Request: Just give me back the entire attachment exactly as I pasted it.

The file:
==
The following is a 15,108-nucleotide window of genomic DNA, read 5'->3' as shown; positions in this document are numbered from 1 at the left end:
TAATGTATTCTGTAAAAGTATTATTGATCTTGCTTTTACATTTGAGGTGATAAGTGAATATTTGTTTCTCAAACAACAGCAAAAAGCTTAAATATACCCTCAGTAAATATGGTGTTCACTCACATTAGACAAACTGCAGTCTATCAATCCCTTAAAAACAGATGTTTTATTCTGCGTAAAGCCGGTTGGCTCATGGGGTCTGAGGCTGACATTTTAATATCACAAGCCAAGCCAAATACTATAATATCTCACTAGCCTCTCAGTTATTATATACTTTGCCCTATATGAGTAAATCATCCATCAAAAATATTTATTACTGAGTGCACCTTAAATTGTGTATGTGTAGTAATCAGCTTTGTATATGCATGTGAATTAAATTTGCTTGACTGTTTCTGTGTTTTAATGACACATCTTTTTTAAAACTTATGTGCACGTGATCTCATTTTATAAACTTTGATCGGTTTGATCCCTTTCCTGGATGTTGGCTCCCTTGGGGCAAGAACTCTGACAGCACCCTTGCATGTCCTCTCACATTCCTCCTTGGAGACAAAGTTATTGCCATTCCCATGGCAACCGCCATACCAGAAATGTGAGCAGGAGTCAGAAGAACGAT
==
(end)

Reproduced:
The following is a 15,108-nucleotide window of genomic DNA, read 5'->3' as shown; positions in this document are numbered from 1 at the left end:
TAATGTATTCTGTAAAAGTATTATTGATCTTGCTTTTACATTTGAGGTGATAAGTGAATATTTGTTTCTCAAACAACAGCAAAAAGCTTAAATATACCCTCAGTAAATATGGTGTTCACTCACATTAGACAAACTGCAGTCTATCAATCCCTTAAAAACAGATGTTTTATTCTGCGTAAAGCCGGTTGGCTCATGGGGTCTGAGGCTGACATTTTAATATCACAAGCCAAGCCAAATACTATAATATCTCACTAGCCTCTCAGTTATTATATACTTTGCCCTATATGAGTAAATCATCCATCAAAAATATTTATTACTGAGTGCACCTTAAATTGTGTATGTGTAGTAATCAGCTTTGTATATGCATGTGAATTAAATTTGCTTGACTGTTTCTGTGTTTTAATGACACATCTTTTTTAAAACTTATGTGCACGTGATCTCATTTTATAAACTTTGATCGGTTTGATCCCTTTCCTGGATGTTGGCTCCCTTGGGGCAAGAACTCTGACAGCACCCTTGCATGTCCTCTCACATTCCTCCTTGGAGACAAAGTTATTGCCATTCCCATGGCAACCGCCATACCAGAAATGTGAGCAGGAGTCAGAAGAACGAT